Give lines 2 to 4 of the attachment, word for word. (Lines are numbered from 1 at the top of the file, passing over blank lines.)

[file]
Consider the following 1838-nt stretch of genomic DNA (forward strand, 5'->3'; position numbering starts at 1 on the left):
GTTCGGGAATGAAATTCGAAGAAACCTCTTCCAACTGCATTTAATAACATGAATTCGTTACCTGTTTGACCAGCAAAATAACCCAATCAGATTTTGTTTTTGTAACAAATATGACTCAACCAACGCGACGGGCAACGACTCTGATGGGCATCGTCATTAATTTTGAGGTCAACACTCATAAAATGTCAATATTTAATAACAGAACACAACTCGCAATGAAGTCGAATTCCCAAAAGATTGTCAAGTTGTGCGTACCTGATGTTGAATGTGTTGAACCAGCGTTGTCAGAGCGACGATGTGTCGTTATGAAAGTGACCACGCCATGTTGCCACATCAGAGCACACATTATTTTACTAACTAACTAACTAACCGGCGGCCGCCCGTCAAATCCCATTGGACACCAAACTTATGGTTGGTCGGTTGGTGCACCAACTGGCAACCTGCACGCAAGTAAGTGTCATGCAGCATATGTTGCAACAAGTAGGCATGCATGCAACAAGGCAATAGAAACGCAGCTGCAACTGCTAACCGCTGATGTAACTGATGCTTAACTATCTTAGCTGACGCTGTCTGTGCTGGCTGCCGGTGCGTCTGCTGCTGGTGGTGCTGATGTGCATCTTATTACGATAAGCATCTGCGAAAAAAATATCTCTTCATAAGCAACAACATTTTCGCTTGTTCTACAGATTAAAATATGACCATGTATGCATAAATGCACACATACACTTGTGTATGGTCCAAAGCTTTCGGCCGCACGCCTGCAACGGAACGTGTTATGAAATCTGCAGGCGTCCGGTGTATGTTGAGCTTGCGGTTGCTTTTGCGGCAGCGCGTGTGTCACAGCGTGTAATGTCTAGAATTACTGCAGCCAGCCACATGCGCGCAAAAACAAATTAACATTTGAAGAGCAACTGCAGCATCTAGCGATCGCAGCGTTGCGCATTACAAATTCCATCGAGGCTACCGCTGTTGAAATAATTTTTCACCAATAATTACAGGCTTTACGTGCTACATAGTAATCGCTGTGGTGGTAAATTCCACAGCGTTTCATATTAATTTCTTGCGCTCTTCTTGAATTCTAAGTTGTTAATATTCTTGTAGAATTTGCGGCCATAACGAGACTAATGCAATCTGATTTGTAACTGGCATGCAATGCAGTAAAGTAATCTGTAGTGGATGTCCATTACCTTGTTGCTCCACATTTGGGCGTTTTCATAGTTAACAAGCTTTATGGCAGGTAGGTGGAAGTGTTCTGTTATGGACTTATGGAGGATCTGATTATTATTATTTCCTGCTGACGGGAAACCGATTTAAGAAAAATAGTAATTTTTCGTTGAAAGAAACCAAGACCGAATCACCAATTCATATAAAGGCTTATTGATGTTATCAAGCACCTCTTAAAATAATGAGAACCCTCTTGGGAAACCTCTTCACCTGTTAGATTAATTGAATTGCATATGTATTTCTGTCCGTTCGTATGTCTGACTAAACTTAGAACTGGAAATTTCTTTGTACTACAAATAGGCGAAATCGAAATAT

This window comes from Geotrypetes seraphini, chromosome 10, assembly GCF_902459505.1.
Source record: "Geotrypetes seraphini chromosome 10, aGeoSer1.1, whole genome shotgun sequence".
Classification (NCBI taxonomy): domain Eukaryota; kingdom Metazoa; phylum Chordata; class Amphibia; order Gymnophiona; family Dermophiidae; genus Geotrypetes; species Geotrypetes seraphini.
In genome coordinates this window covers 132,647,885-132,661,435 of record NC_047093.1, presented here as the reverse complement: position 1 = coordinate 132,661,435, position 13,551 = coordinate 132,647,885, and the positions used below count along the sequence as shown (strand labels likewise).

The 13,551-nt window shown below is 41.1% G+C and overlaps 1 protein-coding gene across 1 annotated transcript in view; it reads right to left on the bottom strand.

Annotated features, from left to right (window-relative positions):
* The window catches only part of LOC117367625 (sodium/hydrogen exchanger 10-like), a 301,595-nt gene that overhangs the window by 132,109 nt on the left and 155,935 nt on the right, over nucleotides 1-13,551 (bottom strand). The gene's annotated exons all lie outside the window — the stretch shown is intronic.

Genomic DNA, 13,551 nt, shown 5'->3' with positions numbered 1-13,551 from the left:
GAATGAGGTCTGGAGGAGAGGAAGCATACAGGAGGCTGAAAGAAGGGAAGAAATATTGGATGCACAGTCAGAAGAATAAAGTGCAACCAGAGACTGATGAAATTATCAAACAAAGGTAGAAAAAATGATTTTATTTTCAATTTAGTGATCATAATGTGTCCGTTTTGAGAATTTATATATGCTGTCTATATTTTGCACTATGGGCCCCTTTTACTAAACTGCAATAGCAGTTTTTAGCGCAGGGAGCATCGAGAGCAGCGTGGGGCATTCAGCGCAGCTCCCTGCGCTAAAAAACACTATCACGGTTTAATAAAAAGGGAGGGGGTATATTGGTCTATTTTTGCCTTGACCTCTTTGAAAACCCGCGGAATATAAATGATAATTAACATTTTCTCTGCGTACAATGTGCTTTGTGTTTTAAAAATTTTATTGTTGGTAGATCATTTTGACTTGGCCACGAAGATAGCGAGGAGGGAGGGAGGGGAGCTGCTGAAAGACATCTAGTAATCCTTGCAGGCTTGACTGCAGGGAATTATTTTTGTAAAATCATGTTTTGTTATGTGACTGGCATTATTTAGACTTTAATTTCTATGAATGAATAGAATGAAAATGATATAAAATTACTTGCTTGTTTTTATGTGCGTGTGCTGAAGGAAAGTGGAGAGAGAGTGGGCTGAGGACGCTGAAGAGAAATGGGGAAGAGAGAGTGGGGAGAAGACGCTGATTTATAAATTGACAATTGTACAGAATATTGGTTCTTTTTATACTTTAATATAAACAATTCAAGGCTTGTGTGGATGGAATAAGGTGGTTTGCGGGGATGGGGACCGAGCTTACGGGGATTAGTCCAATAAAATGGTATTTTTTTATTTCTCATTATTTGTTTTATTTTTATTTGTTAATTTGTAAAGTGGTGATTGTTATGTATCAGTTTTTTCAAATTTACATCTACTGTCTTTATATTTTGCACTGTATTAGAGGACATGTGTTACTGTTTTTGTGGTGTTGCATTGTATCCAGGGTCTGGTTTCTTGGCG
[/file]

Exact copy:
GTTCGGGAATGAAATTCGAAGAAACCTCTTCCAACTGCATTTAATAACATGAATTCGTTACCTGTTTGACCAGCAAAATAACCCAATCAGATTTTGTTTTTGTAACAAATATGACTCAACCAACGCGACGGGCAACGACTCTGATGGGCATCGTCATTAATTTTGAGGTCAACACTCATAAAATGTCAATATTTAATAACAGAACACAACTCGCAATGAAGTCGAATTCCCAAAAGATTGTCAAGTTGTGCGTACCTGATGTTGAATGTGTTGAACCAGCGTTGTCAGAGCGACGATGTGTCGTTATGAAAGTGACCACGCCATGTTGCCACATCAGAGCACACATTATTTTACTAACTAACTAACTAACCGGCGGCCGCCCGTCAAATCCCATTGGACACCAAACTTATGGTTGGTCGGTTGGTGCACCAACTGGCAACCTGCACGCAAGTAAGTGTCATGCAGCATATGTTGCAACAAGTAGGCATGCATGCAACAAGGCAATAGAAACGCAGCTGCAACTGCTAACCGCTGATGTAACTGATGCTTAACTATCTTAGCTGACGCTGTCTGTGCTGGCTGCCGGTGCGTCTGCTGCTGGTGGTGCTGATGTGCATCTTATTACGATAAGCATCTGCGAAAAAAATATCTCTTCATAAGCAACAACATTTTCGCTTGTTCTACAGATTAAAATATGACCATGTATGCATAAATGCACACATACACTTGTGTATGGTCCAAAGCTTTCGGCCGCACGCCTGCAACGGAACGTGTTATGAAATCTGCAGGCGTCCGGTGTATGTTGAGCTTGCGGTTGCTTTTGCGGCAGCGCGTGTGTCACAGCGTGTAATGTCTAGAATTACTGCAGCCAGCCACATGCGCGCAAAAACAAATTAACATTTGAAGAGCAACTGCAGCATCTAGCGATCGCAGCGTTGCGCATTACAAATTCCATCGAGGCTACCGCTGTTGAAATAATTTTTCACCAATAATTACAGGCTTTACGTGCTACATAGTAATCGCTGTGGTGGTAAATTCCACAGCGTTTCATATTAATTTCTTGCGCTCTTCTTGAATTCTAAGTTGTTAATATTCTTGTAGAATTTGCGGCCATAACGAGACTAATGCAATCTGATTTGTAACTGGCATGCAATGCAGTAAAGTAATCTGTAGTGGATGTCCATTACCTTGTTGCTCCACATTTGGGCGTTTTCATAGTTAACAAGCTTTATGGCAGGTAGGTGGAAGTGTTCTGTTATGGACTTATGGAGGATCTGATTATTATTATTTCCTGCTGACGGGAAACCGATTTAAGAAAAATAGTAATTTTTCGTTGAAAGAAACCAAGACCGAATCACCAATTCATATAAAGGCTTATTGATGTTATCAAGCACCTCTTAAAATAATGAGAACCCTCTTGGGAAACCTCTTCACCTGTTAGATTAATTGAATTGCATATGTATTTCTGTCCGTTCGTATGTCTGACTAAACTTAGAACTGGAAATTTCTTTGTACTACAAATAGGCGAAATCGAAATAT

This window comes from Geotrypetes seraphini, chromosome 10, assembly GCF_902459505.1.
Source record: "Geotrypetes seraphini chromosome 10, aGeoSer1.1, whole genome shotgun sequence".